The researchers produced Ra isotopes at CERN’s Isotope Separator On-Line DEvice (ISOLDE) by bombarding a uranium target with high-energy protons . The team formed molecular ions by heating this target in the presence of carbon tetrafluoride gas. These molecular ions were subsequently extracted, mass-selected, cooled, bunched, and neutralized to form a pulsed beam of neutral RaF molecules containing a specific isotope of Ra. To make spectroscopic measurements of the energy transitions of interest, the researchers illuminated these neutral molecules with a laser whose frequency could be scanned through the molecular spectra. Those molecules that became resonantly excited were then ionized again with a second laser beam at a different, fixed frequency. An ion detector then counted the resulting RaF+ molecular ions as a function of the tunable laser frequency. The experimental isotope shift constant was finally derived by fitting a line to a plot of the measured shifts as a function of the known nuclear sizes of the Ra isotopes from the literature.
The researchers also calculated the isotope shift constant using relativistic molecular theory codes. Although the RaF molecule has just one valence electron, the researchers performed the calculations by taking into account the 17 outermost electrons and the correlations among them. They also carried out a limited set of more time-consuming and higher accuracy calculations using 27 correlated electrons and used these results to scale the results from the 17-electron calculations. The calculations were not overly sensitive to the exact shape of the nuclear charge distribution and agreed with experimental results to within 10%. Furthermore, the team used the empirically determined isotope shift constants to deduce the difference in the effective electron density between the ground and excited states for the transition probed. This difference, which was also in good agreement with the quantum chemical calculations, is important because it largely determines the surprisingly large sensitivity of the molecular energy levels to nuclear size effects.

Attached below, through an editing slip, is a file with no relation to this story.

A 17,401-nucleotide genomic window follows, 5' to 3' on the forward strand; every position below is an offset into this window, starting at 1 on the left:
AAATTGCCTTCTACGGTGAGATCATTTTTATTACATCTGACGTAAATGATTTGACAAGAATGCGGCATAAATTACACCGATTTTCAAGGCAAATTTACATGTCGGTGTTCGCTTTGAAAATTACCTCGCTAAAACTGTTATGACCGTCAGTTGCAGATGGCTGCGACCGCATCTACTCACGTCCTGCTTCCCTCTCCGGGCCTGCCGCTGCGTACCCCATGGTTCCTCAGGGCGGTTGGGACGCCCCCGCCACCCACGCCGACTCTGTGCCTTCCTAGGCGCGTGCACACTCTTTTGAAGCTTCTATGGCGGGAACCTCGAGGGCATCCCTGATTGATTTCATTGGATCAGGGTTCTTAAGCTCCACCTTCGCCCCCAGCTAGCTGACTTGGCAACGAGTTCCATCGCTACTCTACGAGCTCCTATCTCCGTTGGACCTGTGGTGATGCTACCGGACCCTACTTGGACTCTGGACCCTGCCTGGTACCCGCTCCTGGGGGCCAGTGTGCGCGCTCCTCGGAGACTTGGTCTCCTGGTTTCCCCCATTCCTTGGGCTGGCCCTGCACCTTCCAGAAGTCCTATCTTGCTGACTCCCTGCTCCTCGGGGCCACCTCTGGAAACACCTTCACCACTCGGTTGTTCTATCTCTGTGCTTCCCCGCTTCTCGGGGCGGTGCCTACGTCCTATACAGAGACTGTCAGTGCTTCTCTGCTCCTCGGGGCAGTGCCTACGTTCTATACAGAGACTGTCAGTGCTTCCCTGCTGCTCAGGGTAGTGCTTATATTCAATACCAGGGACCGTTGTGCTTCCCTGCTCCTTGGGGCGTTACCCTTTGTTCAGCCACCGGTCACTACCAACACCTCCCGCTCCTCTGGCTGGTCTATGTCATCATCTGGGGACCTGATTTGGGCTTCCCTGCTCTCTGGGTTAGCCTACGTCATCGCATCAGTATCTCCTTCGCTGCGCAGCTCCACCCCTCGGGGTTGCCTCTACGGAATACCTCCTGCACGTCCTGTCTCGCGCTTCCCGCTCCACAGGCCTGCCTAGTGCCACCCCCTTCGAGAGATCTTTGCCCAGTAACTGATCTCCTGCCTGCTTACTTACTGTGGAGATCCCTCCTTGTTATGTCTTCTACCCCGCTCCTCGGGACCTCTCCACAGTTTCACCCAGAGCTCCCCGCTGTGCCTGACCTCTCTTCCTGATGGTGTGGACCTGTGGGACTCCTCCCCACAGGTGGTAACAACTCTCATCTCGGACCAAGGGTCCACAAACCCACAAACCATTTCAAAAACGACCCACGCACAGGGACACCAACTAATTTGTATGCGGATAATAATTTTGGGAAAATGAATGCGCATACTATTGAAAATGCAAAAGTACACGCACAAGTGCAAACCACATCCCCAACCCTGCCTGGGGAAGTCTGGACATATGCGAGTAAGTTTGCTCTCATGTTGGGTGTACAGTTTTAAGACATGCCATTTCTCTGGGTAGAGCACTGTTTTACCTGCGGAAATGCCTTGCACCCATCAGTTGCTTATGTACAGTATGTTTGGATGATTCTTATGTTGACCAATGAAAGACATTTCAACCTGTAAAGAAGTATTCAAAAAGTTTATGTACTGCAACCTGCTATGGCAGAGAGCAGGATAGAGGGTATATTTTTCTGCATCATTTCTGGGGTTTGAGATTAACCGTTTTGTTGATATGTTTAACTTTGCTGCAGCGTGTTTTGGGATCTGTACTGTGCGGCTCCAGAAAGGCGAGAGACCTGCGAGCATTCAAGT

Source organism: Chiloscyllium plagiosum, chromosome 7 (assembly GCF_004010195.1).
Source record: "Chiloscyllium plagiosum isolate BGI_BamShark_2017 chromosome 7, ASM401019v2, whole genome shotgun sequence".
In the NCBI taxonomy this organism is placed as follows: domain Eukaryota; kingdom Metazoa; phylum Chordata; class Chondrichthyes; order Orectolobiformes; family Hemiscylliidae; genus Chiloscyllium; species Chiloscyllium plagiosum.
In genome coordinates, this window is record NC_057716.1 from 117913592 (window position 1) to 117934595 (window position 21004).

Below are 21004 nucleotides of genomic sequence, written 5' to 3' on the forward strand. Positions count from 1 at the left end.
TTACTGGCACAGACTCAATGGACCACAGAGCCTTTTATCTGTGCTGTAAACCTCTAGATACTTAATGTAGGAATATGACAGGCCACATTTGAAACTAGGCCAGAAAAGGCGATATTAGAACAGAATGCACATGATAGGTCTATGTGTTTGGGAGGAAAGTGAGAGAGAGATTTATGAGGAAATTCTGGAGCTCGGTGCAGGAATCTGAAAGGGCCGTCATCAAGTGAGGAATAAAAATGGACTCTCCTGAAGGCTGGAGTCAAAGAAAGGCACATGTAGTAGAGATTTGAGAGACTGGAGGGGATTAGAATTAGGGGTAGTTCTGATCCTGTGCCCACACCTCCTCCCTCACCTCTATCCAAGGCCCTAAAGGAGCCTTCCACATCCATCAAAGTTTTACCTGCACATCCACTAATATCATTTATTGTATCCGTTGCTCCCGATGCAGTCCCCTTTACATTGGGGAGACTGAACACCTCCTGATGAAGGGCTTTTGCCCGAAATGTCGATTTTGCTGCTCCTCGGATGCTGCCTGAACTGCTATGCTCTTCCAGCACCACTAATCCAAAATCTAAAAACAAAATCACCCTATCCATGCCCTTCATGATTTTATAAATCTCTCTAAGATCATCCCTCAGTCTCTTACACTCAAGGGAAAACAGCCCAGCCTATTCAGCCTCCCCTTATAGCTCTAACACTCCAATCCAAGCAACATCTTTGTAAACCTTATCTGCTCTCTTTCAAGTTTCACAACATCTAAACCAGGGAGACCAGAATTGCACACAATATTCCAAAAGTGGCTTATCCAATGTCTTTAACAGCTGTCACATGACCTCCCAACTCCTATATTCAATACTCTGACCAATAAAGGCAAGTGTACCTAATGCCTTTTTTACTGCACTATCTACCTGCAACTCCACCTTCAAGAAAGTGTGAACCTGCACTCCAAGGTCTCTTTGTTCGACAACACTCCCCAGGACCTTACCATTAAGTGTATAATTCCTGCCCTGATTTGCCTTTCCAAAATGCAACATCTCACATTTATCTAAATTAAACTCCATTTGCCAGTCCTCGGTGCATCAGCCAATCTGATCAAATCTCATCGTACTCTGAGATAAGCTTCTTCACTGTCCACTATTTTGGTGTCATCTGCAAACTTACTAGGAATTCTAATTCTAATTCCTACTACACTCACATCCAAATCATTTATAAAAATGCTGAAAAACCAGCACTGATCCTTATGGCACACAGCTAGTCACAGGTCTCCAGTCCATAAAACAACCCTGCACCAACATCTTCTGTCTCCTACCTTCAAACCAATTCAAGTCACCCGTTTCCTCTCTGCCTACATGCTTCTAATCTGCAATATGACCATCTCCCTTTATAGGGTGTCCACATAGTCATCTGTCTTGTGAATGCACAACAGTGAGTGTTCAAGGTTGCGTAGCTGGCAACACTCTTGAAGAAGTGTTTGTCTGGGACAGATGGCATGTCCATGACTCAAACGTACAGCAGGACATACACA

The results of this work indicate that the technique can measure molecular isotope shifts with sufficient precision to study the variation of nuclear shapes and sizes across the isotope chain of a heavy element. This conclusion has important implications for the study of the nuclear structure of exotic actinide nuclei, which may be more accessible in molecular form than as isolated atoms. In addition, the successful benchmarking of quantum chemical calculations against experimental data is particularly valuable, as the reliability of these calculations is key to understanding the electron-nucleus interactions that determine the sensitivity of radioactive molecules to violations of fundamental symmetries.
Certain radioactive pear-shaped nuclei, such as protactinium nuclei  and the Ra nuclei  that Udrescu and colleagues have studied, have exquisite sensitivity to fundamental symmetry violations . This sensitivity can be further enhanced when these exotic nuclei are probed inside of polar molecules such as RaF. By increasing the laser spectral resolution, the researchers will be able to study nuclear-spin-related effects in RaF as well as other radioactive molecules such as thorium monoxide (ThO) and protactinium monoxide (PaO). More precise measurements of molecular isotope shifts may also allow researchers to search for new types of exotic forces (see Synopsis: Hints of Dark Bosons).